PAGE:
To what degree does random mutation in nuclear DNA contribute to aging over the present human life span? The present consensus is that this is a cause of disarray in metabolic processes, and that it does reach a significant level of consequence for tissue function. Unfortunately there is little direct evidence for this view – it is hard to split out just nuclear DNA damage from the rest of aging in order to isolate its effects, though there a few lines of research showing promise in this direction. Researchers here take a different approach to the question; they suggest that some forms of random mutational damage that occurs in stem cells will expand throughout that population over time, because the damage in some way confers a replication advantage. In this way it can come to have a significant effect, and it should be feasible to correlate different degrees of the expansion of this sort of mutational damage with specific measures of aging. In this case, the correlation is with cardiovascular disease.
Several explanations have been offered for how age contributes to cardiovascular disease. Aging is associated with the acquisition and exposure duration of other established risk factors for cardiovascular disease, including high systolic blood pressure and increased levels of low-density lipoprotein cholesterol. However, analyses that adjust for the concomitant burden of other risk factors consistently identify age as an independent predictor of cardiovascular disease. Modifiable risk factors account for only about 12% of the age effect in men and 40% in women. Thus, the aging process itself must promote cardiovascular risk, although the mechanisms that are involved are poorly understood.
Researchers now provide new insight into how aging can promote atherosclerosis and cardiovascular events in their investigation of a phenomenon termed clonal hematopoiesis of indeterminate potential, or CHIP. This condition is an age-related disorder characterized by the acquisition of somatic mutations in hematopoietic stem cells that confer on these cells a selective advantage. As a consequence, instead of the normal polyclonal generation of blood cells, mutation-containing clones expand over time and make up an increasing percentage of the stem cells and their progeny and may include granulocytes, lymphocytes, and monocytes. CHIP is rarely found in patients who are younger than 40 years of age, whereas this condition may exist in up to 10% of persons over the age of 70 years. Patients with CHIP have a higher rate of death from noncancer causes (particularly cardiovascular disease) than do age-matched controls without CHIP.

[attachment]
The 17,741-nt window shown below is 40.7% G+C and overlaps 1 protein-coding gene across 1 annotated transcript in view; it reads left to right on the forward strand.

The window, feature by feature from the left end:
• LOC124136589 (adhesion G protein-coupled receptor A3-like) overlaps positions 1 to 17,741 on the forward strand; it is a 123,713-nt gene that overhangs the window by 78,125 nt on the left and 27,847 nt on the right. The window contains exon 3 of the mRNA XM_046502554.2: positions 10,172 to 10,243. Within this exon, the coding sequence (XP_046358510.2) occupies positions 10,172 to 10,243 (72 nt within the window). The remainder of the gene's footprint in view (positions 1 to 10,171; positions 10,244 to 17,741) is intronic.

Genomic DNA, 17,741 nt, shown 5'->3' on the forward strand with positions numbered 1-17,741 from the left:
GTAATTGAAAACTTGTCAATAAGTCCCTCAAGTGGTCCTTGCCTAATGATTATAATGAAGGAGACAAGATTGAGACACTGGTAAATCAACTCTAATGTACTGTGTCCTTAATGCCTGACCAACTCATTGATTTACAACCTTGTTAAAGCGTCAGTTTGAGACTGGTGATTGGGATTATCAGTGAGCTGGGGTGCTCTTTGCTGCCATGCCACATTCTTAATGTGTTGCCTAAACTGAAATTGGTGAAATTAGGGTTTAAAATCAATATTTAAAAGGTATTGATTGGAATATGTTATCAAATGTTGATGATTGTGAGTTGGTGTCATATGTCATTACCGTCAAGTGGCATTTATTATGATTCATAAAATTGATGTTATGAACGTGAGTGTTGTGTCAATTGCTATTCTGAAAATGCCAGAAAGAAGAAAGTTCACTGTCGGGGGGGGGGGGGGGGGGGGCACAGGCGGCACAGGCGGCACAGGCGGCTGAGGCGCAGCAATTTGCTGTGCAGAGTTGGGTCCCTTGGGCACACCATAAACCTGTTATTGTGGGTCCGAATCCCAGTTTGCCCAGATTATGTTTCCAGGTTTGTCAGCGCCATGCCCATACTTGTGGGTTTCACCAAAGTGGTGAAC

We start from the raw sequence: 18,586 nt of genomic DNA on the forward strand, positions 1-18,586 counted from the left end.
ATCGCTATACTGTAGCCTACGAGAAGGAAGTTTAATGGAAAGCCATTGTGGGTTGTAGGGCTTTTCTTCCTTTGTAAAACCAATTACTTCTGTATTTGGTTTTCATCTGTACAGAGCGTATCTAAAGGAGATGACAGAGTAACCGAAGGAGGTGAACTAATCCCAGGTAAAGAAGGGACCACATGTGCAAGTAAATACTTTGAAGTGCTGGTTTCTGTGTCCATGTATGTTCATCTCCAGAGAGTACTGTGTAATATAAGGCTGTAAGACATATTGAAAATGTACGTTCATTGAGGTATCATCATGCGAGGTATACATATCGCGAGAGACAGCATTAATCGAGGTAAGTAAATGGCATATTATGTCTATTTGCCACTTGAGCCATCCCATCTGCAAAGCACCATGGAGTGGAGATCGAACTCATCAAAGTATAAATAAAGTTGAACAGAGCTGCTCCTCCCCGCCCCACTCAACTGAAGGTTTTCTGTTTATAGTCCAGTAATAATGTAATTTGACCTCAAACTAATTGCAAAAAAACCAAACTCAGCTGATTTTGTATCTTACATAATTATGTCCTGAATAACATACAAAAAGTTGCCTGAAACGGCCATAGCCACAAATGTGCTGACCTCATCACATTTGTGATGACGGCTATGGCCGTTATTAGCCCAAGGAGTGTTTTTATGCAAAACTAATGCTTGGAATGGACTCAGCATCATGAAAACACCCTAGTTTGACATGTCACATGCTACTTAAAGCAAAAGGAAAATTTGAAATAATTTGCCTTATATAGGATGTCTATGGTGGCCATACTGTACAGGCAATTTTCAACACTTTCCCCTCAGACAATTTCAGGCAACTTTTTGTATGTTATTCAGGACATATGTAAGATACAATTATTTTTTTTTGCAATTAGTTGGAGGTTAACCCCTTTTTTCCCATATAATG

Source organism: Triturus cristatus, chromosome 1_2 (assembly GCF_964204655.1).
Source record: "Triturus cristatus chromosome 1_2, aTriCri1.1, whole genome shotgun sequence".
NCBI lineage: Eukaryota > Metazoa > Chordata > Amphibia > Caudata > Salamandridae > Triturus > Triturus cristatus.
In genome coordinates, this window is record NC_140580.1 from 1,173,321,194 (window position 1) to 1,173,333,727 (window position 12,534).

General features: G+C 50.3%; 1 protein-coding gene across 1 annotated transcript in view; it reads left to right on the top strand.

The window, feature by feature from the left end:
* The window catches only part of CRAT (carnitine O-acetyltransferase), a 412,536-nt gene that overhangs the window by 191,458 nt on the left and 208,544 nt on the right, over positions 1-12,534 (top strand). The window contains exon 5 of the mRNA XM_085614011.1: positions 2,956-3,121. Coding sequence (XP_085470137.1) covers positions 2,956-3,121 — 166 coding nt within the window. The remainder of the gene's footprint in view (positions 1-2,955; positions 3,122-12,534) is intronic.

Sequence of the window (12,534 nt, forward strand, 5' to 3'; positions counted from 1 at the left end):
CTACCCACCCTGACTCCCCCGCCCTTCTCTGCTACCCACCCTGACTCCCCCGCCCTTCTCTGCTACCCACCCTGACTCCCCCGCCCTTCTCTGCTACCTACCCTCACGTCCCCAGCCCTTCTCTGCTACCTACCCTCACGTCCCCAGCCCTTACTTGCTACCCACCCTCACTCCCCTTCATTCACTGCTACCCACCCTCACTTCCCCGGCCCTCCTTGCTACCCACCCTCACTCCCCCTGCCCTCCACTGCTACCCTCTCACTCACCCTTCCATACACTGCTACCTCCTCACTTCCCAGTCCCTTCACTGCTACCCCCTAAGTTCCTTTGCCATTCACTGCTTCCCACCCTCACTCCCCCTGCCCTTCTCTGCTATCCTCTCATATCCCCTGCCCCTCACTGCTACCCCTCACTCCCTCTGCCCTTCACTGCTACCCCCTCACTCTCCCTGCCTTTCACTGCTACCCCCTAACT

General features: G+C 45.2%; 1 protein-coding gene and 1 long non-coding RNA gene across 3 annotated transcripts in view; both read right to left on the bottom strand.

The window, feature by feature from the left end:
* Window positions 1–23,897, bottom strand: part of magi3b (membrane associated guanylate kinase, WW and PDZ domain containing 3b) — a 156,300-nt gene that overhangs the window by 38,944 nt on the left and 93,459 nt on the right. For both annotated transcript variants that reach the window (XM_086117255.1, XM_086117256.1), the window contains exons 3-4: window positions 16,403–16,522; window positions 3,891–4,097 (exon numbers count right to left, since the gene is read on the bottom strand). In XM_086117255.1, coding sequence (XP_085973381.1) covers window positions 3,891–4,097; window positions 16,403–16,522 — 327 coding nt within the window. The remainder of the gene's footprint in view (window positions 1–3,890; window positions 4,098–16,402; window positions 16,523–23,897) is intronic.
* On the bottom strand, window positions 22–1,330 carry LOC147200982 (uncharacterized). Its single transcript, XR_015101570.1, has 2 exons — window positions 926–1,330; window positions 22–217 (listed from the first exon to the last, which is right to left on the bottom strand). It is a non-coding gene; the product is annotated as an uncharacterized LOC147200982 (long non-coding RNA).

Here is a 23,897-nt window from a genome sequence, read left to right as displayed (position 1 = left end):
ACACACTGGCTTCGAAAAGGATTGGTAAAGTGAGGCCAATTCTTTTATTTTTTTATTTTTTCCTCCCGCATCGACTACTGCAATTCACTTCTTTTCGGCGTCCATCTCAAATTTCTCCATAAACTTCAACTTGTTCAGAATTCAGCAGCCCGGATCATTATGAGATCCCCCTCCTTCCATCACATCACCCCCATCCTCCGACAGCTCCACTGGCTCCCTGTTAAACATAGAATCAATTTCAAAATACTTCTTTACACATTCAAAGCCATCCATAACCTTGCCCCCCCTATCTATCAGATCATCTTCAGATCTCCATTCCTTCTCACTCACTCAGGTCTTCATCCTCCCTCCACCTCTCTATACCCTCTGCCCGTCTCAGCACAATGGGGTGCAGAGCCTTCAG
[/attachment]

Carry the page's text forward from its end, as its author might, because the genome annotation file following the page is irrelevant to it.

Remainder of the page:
To address the cause of excess cardiovascular mortality, researchers identified CHIP (which they define as clonal dominance of hematopoietic cells bearing pathogenic mutations in any of 74 known driver genes of hematologic cancers) among participants in several studies that ascertained cardiovascular disease. In studies involving participants with a mean age of 60 years or older, carriers of CHIP had nearly twice the risk of coronary heart disease as noncarriers. Among younger participants (below 50 years of age), CHIP carriers had four times the risk of myocardial infarction as noncarriers. Preclinical coronary disease, as assessed on imaging as coronary-artery calcification, was also associated with CHIP. Finally, four of the most commonly mutated genes in CHIP (DNMT3A, TET2, ASXL1, and JAK2) were each individually associated with coronary heart disease.
Collectively, the work supports the hypothesis that CHIP is linked to the clinical events of atherosclerosis and that certain CHIP driver genes are involved in regulating inflammation. Both TET2 and DNMT3A appear to inhibit inflammation, so loss-of-function mutations in these genes could plausibly promote inflammatory responses. Similarly, there is a large body of literature suggesting that JAK2 regulates both inflammation and thrombosis, two important factors in the clinical manifestations of atherosclerosis. Thus, the data is consistent with established paradigms that inflammation is an accelerator of atherosclerosis and coronary heart disease. Moreover, their findings should prompt a discourse about studying the use of anti-inflammatory agents in patients with CHIP to limit the most common cause of death in these patients – cardiovascular disease.